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  27. Brummagem Joe says:

    @James Joyner:

    Over time, though, that model became unsustainable in a global economy.

    Really? So how do they manage it in Gerrmany and much of Northern Europe Jim?




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  28. Jim Henley says:

    @Brummagem Joe: In Northern Europe, I think it’s that Lisbeth Salander kills all the right-wingers over time . . .




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  29. gVOR08 says:

    Frum seemed to be becoming more of an orthodox conservative Republican. As an example see his piece in Newsweek in response to Sullivan’s defense of Obama. Good to see this from him .




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  30. Brummagem Joe says:

    @Stormy Dragon:

    This is one of those things that “everyone knows that just ain’t so”.

    Actually it’s partly true. In a globalised economy with low barriers to the movement of capital and goods manufacturing tends to migrate to the lowest cost manufacturing environment commensurate with the technical requirements of the product. It’s an economic reality. Now obviously the managers of businesses who have a fiduciary duty (and very often a personal pecuniary incentive) to maximise profits are going encourage this process. The only way it is arrested is by government invtervention to either raise the barriers to the movement of goods/capital or by incentives to persuade companies to keep jobs at home. Germany has been particularly successful in this respect. It’s not a accident that manufacturing still constitutes around 23% of the German economy whereas here or in Britain it’s 10-11%.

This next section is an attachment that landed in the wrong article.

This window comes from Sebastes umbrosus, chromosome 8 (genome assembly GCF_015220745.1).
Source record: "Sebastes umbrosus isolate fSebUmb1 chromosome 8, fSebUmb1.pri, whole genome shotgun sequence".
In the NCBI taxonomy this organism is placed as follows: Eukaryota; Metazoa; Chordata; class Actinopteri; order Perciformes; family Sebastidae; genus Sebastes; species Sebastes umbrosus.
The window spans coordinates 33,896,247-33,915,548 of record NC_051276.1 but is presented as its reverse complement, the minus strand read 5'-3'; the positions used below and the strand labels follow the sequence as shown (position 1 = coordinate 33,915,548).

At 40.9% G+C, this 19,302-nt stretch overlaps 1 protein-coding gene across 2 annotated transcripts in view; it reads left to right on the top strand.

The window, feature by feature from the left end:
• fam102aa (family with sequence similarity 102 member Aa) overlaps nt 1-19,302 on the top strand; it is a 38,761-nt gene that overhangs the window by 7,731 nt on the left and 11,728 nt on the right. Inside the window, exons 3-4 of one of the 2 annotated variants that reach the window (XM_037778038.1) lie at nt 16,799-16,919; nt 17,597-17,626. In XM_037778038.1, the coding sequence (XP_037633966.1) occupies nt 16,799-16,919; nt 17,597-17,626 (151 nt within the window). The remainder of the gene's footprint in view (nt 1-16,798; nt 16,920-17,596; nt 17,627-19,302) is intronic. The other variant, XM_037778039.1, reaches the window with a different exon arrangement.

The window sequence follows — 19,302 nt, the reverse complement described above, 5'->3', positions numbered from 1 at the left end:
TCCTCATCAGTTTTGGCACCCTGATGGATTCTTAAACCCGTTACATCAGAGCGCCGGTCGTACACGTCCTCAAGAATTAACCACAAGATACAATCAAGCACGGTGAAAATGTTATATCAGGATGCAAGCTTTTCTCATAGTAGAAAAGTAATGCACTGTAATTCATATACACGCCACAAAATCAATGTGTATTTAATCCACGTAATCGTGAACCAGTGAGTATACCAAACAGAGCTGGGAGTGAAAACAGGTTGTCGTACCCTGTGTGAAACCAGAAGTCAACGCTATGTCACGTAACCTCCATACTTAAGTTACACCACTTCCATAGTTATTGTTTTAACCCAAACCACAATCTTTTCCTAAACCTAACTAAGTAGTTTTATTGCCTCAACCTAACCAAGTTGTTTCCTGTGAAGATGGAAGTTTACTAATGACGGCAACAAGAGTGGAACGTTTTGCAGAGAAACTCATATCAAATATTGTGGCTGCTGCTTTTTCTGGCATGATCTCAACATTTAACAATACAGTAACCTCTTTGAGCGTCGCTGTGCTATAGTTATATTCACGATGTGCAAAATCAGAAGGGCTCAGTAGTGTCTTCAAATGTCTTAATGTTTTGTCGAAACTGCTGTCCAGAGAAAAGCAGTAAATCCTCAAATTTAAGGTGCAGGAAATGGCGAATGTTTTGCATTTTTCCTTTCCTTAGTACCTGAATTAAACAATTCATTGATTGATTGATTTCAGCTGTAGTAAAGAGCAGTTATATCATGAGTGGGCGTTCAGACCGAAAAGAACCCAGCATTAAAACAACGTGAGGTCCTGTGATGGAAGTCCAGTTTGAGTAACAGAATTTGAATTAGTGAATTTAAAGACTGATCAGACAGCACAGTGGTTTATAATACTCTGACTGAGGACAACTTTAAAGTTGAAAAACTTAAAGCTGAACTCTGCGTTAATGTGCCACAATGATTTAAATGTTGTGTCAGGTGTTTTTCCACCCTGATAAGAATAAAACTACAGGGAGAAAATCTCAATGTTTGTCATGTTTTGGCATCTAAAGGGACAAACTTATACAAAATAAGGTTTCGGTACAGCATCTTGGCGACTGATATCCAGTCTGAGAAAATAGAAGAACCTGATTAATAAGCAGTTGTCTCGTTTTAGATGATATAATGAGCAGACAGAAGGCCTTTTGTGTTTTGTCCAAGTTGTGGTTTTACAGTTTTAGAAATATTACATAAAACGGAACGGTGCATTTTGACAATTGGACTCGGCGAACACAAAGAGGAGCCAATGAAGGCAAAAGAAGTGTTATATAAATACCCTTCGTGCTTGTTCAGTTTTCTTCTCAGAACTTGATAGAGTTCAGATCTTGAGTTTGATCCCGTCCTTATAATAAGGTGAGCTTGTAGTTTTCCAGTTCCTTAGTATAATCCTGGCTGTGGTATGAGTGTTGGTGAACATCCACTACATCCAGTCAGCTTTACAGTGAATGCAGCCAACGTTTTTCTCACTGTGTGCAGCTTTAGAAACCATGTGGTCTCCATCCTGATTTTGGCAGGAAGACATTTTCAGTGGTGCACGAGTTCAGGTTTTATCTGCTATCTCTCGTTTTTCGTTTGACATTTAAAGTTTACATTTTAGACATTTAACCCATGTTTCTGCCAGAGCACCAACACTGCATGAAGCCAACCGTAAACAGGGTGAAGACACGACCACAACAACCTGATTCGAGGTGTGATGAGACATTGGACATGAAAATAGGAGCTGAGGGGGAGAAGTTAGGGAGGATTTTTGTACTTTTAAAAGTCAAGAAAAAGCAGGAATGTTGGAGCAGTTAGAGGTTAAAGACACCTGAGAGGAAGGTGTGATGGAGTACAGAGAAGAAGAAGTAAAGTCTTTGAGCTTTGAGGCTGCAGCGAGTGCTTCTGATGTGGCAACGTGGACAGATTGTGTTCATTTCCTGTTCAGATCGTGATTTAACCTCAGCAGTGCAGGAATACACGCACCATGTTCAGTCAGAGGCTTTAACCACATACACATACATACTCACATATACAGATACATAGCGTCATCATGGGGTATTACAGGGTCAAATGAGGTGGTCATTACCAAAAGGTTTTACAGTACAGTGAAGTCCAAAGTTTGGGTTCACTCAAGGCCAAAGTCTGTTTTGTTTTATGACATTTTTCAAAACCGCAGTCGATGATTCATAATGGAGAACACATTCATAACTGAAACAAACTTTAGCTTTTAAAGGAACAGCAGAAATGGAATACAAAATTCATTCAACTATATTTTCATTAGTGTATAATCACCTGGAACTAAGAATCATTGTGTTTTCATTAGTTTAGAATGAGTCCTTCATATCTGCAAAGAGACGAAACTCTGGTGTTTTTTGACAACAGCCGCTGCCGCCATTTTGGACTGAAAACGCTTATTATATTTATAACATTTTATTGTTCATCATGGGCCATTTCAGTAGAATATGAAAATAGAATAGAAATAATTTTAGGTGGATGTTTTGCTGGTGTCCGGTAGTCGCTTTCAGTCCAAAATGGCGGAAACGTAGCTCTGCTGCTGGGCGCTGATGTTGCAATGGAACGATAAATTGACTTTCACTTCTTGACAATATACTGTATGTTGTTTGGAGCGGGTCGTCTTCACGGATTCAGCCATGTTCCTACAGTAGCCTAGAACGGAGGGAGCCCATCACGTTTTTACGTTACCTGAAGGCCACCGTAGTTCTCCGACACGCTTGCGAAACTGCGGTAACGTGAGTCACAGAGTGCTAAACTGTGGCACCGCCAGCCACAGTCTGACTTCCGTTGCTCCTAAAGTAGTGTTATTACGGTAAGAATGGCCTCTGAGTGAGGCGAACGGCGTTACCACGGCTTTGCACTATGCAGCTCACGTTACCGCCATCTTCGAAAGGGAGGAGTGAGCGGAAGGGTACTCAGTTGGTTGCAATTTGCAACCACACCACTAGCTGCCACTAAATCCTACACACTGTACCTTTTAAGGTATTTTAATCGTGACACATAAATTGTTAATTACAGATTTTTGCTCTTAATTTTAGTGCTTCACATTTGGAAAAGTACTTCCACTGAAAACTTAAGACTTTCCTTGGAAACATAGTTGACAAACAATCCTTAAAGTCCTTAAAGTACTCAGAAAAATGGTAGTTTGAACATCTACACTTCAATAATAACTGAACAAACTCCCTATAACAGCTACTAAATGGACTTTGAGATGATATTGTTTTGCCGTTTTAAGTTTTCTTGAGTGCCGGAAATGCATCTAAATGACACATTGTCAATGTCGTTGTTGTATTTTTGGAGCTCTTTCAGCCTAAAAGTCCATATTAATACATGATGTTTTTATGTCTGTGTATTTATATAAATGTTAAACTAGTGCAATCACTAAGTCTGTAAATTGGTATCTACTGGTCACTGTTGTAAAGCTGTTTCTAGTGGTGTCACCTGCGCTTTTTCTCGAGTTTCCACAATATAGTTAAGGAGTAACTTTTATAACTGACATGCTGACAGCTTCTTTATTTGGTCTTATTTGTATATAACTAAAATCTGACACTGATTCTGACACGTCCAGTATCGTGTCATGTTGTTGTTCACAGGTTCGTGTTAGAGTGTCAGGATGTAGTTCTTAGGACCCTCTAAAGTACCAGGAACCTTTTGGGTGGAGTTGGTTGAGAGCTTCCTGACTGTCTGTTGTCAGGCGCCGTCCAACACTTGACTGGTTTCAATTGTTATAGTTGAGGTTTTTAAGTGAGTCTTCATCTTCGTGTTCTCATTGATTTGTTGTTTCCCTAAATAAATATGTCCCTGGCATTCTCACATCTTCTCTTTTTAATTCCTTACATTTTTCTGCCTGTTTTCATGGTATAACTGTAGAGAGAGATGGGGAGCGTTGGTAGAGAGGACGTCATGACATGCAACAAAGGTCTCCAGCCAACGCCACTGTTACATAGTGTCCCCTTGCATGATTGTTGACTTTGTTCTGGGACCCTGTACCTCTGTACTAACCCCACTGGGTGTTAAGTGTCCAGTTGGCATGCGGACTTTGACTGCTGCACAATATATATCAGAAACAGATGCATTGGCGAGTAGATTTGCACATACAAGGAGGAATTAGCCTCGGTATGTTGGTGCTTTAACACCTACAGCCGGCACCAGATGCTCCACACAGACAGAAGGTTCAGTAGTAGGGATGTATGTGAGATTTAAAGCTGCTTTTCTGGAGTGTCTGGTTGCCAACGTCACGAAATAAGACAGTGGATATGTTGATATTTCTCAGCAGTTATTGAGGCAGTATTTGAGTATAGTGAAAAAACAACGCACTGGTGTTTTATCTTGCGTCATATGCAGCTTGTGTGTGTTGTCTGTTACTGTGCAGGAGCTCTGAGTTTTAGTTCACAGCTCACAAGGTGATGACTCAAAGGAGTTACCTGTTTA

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  31. MBunge says:

    @Brummagem Joe: “It’s not a accident that manufacturing still constitutes around 23% of the German economy whereas here or in Britain it’s 10-11%.”

    Yet, if you suggest doing ANYTHING to protect the U.S. manufacturing base, all you get are hysterical protests about how that’s impossible.

    Mike




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  32. @HankP:

    I like your history fairly well, but I think you neglect that prices fell (or rose less) as a result of that transformation.

    I needed an HDMI cable recently. I went to eBay, clicked “free shipping,” and “buy it now” and then sorted for low price. What did I pay for delivered product? $2.18, tax included. I did actually search the local brick and mortar stores, the lowest price was $11 at Fries.

    I don’t actually like James’ word choice, with “unsustainable,” but there is no doubt that there was a special window when there was plenty of margin for US workers, and it reinforced a “mass production, mass consumption” society.